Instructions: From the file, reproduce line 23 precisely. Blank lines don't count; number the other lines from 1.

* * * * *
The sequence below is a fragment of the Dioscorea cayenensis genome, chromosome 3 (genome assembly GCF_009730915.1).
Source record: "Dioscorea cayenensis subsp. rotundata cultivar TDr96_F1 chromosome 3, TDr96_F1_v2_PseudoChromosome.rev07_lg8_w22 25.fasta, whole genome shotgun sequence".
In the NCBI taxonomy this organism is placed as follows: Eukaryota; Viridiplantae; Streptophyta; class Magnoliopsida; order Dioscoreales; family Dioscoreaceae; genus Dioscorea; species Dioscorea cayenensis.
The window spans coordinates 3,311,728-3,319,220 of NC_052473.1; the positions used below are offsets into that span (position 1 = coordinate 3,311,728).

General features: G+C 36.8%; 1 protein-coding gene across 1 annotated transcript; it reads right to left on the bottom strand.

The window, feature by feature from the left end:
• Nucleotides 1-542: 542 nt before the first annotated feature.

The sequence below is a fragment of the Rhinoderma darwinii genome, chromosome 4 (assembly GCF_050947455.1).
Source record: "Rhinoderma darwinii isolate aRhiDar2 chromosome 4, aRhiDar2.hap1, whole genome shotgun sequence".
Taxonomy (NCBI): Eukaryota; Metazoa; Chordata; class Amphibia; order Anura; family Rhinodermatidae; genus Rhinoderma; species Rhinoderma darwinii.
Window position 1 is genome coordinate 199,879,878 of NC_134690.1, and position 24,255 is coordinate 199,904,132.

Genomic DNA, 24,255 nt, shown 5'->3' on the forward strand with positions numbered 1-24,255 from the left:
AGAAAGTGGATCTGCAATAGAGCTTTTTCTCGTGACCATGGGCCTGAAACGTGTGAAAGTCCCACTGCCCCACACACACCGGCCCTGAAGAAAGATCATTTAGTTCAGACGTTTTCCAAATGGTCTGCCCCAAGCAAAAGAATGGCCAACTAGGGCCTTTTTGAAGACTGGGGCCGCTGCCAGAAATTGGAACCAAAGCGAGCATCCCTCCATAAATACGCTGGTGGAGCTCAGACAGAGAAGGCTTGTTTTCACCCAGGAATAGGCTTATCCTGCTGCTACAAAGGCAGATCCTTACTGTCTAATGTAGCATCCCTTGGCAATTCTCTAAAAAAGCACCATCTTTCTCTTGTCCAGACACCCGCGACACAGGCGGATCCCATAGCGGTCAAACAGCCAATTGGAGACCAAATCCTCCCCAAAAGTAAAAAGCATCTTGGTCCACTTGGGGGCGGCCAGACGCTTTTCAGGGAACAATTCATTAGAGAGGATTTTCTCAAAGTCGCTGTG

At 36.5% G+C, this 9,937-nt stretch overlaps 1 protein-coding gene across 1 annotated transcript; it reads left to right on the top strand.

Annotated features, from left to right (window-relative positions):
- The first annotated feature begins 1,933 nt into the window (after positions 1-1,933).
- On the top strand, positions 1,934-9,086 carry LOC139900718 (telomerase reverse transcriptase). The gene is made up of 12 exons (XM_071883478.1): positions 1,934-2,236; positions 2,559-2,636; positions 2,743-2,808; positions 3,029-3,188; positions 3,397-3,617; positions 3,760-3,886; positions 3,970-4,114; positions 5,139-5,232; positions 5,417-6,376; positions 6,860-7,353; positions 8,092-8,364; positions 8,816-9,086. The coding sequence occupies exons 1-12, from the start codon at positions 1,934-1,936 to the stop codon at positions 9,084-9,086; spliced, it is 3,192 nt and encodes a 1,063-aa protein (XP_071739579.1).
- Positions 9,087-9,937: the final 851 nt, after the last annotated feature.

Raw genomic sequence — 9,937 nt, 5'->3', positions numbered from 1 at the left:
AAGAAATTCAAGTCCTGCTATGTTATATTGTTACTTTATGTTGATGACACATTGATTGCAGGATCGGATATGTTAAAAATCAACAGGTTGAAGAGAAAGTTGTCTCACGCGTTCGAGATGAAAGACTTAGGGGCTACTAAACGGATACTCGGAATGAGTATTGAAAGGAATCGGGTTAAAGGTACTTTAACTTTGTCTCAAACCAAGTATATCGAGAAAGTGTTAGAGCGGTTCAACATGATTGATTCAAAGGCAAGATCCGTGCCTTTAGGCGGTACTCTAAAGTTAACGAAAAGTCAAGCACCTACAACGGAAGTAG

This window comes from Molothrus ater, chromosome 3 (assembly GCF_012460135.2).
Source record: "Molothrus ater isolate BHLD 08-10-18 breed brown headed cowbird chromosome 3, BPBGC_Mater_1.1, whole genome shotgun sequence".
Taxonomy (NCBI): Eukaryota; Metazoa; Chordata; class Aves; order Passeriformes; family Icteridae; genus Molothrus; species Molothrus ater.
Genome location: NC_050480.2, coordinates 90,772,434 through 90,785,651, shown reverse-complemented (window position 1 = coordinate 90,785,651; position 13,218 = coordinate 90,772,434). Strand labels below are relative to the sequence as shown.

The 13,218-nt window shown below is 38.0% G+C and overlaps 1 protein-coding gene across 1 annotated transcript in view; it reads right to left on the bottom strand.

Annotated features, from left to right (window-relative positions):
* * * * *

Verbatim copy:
Taxonomy (NCBI): Eukaryota; Metazoa; Chordata; class Aves; order Passeriformes; family Icteridae; genus Molothrus; species Molothrus ater.